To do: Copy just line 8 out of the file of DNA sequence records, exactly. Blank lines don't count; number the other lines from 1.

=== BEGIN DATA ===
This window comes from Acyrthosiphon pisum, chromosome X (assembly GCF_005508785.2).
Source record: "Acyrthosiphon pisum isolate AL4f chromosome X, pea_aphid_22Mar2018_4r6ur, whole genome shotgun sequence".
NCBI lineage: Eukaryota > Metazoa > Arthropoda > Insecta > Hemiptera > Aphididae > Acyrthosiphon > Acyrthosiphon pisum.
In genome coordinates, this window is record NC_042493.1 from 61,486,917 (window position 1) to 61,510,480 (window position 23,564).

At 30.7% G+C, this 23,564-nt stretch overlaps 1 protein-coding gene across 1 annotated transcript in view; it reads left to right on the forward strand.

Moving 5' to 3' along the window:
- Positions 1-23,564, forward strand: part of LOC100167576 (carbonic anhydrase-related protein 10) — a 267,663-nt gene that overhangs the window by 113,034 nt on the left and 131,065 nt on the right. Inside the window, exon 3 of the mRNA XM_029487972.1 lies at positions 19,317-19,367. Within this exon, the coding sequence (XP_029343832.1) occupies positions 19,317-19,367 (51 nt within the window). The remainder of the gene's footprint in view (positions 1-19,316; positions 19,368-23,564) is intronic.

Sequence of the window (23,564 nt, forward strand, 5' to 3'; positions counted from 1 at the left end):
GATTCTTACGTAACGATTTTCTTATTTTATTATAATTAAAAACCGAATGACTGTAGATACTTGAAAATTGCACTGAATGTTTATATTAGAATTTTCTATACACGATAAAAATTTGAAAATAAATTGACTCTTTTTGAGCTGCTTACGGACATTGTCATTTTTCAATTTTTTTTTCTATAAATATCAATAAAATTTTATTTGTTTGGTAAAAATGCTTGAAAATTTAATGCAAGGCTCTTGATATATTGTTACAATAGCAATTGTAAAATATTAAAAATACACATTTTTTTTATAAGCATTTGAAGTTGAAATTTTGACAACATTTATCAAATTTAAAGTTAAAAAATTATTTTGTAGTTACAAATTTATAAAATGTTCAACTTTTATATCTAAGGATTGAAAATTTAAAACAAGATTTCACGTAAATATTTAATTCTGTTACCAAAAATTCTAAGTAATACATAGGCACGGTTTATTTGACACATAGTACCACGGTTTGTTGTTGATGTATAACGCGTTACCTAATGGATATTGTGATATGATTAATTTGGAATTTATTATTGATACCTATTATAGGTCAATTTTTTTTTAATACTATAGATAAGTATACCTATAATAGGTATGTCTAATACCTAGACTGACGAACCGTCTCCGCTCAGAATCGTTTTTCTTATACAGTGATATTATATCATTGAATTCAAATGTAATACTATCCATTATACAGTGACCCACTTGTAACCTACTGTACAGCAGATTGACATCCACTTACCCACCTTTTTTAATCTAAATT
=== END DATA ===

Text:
Sequence of the window (23,564 nt, forward strand, 5' to 3'; positions counted from 1 at the left end):